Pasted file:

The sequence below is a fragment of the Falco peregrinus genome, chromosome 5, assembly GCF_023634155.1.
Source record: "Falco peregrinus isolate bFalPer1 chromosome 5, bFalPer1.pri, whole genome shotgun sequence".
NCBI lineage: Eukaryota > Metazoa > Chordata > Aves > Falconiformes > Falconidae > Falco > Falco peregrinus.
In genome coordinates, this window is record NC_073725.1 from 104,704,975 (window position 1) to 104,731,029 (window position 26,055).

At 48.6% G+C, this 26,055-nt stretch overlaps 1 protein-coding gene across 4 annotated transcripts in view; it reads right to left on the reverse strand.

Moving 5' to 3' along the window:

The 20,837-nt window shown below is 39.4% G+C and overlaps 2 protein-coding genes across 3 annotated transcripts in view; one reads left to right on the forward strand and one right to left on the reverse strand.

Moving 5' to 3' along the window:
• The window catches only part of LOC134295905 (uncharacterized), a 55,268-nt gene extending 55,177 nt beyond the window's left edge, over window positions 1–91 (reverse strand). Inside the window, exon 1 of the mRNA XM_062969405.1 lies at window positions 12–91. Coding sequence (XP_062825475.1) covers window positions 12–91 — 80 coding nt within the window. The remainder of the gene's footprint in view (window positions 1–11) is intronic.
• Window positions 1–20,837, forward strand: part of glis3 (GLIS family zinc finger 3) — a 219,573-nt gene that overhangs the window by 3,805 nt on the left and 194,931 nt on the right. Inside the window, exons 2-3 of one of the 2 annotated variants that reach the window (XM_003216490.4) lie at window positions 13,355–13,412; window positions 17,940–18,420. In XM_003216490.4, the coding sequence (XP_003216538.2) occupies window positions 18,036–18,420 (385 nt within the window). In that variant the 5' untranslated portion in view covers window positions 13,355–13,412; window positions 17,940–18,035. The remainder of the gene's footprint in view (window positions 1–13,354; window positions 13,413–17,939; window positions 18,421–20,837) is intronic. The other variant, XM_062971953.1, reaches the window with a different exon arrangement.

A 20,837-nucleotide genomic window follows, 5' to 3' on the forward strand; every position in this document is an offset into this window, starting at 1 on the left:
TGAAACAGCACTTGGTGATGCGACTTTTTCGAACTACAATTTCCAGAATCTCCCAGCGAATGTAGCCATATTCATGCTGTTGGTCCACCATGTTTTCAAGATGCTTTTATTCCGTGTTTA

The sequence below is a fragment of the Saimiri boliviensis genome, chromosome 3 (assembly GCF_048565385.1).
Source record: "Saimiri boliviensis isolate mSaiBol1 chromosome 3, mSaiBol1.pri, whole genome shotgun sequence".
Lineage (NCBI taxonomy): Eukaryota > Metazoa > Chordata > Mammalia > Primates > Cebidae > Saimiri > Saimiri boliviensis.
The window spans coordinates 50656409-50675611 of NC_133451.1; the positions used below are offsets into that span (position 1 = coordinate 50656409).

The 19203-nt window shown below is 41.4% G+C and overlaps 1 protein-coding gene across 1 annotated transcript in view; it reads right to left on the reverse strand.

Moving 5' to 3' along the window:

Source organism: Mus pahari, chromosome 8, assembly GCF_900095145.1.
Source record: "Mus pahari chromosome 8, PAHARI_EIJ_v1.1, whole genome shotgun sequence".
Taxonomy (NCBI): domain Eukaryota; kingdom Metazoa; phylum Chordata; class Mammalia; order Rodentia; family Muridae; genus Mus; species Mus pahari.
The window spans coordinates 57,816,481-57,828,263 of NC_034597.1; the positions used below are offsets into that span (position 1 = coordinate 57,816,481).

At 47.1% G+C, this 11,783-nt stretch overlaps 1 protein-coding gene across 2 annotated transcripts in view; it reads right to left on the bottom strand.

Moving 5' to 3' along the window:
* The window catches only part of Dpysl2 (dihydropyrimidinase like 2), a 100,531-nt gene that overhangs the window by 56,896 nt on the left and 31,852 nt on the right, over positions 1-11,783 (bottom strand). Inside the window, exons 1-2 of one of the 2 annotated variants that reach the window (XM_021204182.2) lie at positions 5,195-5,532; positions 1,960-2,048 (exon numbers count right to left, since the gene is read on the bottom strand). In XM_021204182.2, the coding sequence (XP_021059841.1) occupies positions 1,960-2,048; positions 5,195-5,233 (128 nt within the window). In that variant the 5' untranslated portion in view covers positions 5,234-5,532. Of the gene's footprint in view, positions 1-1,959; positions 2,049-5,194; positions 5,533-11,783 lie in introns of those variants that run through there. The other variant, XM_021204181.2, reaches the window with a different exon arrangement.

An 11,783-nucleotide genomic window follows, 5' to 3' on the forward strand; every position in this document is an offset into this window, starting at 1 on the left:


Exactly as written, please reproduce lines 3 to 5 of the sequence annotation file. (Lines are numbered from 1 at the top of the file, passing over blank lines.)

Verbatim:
NCBI lineage: Eukaryota > Metazoa > Chordata > Aves > Falconiformes > Falconidae > Falco > Falco peregrinus.
In genome coordinates, this window is record NC_073725.1 from 104,704,975 (window position 1) to 104,731,029 (window position 26,055).

At 48.6% G+C, this 26,055-nt stretch overlaps 1 protein-coding gene across 4 annotated transcripts in view; it reads right to left on the reverse strand.